Crisis, what crisis? Said the late Labour prime minister, James Callaghan, in 1976 when the International Monetary Fund was called in to supervise the collapsing British economy.
Being oblivious to impending doom – to steadfastly refuse to see the warning signs – has been something of a British character trait since Nelson put the telescope to the blind eye during the Battle of Copenhagen.
And now we are at it again. The prospect of a showdown between Westminster and the devolved administrations over Brexit has been all but ignored by Theresa May and other senior ministers in London.
As in all other Brexit related matters, the general position is that “it will be a success”, and other prosaicisms uttered by our Prime Minister with an air of certainty that bespeaks a lack of self-confidence.
But it will take more than platitudes to avert the impending doom.
After the visits to Brussels by Nicola Sturgeon and her Welsh counterpart, Carwyn Jones, it is increasingly clear that the devolved parliaments and assemblies are unlikely to agree to the terms of the Brexit divorce offered by Downing Street. So what will happen?
Constitutionally speaking the Brexit negotiations are not a devolved matter. And, legally speaking, the devolved administrations could “go whistle”, to use Boris Johnson’s not entirely helpful expression.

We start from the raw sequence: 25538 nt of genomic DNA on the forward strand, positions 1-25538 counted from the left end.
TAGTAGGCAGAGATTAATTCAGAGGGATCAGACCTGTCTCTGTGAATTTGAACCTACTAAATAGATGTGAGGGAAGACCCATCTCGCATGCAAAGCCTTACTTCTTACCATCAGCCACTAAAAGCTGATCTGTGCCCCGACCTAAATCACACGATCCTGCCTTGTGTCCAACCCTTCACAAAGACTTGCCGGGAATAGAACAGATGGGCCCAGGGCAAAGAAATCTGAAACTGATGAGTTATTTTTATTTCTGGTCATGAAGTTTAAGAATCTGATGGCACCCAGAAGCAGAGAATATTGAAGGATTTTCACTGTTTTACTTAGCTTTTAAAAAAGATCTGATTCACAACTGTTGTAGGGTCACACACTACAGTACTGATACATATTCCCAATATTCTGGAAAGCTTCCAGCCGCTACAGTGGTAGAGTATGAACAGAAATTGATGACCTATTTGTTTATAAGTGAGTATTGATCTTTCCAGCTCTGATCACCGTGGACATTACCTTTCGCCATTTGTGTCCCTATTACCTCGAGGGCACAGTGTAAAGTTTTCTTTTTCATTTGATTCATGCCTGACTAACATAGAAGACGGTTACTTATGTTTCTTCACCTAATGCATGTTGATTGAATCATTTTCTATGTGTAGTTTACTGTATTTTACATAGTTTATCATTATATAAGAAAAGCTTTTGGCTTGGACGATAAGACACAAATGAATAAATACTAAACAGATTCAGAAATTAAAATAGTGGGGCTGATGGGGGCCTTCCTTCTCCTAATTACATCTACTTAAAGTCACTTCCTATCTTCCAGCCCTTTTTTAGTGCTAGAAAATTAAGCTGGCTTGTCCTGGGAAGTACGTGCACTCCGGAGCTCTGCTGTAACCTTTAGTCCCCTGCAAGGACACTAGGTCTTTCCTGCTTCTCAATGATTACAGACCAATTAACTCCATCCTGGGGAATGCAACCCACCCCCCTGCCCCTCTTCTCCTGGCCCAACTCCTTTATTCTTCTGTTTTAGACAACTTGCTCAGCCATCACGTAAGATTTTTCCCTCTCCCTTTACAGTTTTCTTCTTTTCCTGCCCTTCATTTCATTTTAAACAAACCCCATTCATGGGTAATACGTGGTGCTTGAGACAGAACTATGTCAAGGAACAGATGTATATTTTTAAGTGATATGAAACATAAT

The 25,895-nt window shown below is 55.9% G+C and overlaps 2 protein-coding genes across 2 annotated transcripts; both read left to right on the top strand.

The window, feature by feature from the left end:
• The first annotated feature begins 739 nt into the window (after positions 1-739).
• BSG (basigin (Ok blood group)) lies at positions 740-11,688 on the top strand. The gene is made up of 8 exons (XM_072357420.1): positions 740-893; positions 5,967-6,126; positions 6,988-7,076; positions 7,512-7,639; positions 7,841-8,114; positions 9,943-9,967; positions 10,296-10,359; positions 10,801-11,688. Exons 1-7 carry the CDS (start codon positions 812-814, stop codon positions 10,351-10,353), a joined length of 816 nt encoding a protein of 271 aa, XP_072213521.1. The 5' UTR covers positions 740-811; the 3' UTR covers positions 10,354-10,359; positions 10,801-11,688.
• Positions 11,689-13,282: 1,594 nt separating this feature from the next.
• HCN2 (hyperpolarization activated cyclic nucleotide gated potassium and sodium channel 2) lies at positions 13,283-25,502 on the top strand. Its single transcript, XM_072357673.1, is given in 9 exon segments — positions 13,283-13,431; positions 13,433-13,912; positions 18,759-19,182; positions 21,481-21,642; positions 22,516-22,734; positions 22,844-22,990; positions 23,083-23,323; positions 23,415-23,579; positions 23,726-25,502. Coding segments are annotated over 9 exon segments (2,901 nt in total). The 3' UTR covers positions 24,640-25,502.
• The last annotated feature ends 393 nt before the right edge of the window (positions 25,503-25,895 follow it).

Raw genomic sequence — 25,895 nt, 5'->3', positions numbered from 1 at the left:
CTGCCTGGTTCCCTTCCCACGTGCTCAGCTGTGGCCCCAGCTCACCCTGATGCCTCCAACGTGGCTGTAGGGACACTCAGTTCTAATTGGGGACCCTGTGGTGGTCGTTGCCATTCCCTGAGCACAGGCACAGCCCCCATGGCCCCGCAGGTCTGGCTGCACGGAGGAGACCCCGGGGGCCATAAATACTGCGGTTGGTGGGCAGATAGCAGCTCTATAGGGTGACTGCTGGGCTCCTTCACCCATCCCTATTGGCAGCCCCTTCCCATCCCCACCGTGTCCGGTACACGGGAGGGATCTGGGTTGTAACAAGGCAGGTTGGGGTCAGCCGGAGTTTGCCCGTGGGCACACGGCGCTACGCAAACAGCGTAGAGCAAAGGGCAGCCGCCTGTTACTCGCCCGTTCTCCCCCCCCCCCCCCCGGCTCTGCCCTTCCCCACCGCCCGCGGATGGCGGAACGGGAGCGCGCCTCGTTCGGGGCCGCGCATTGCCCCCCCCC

From the point of view of British Constitutional law – which, admittedly, is not a well-defined body of jurisprudence – Parliament in London reigns supreme and even a simple statute could (legally speaking) repeal the acts governing the devolved parliaments. If an act of parliament contradicts or clashes with The Scotland Act 1997, the latter gives way and is nullified under what technically is known as “implied repeal”.
Lack of consent from Scotland and Wales, could be ignored altogether by Westminster.
Legally speaking, there is very little the First Minister of Scotland (and her less powerful colleague in Wales) could do to stop a hard Brexit, or even a soft Brexit that transferred EU powers over fisheries back to London rather than to Edinburgh or Cardiff.
But politically speaking such a move would create a massive constitutional showdown between the devolved parliaments and Westminster.
Historically speaking, the political clash between the Tory administration and the SNP administration in Edinburgh would be similar to the crisis that erupted when the Irish nationalists won the election in 1919 and were ignored by the British.
The election victory did not give Eamon de Valera any legal or constitutional powers, but by ignoring the grievances of the Irish and by invoking constitutional principle the British suffered a moral defeat that strengthened the hitherto rather weak support for independence.
By ignoring the Scots and by using legal arguments instead of good political sense, May is in danger of creating the ideal conditions for indyref2.
Professor Matt Qvortrup is a lawyer and a political scientist at Coventry University. His book, Referendums Around The World, will be published by Palgrave in September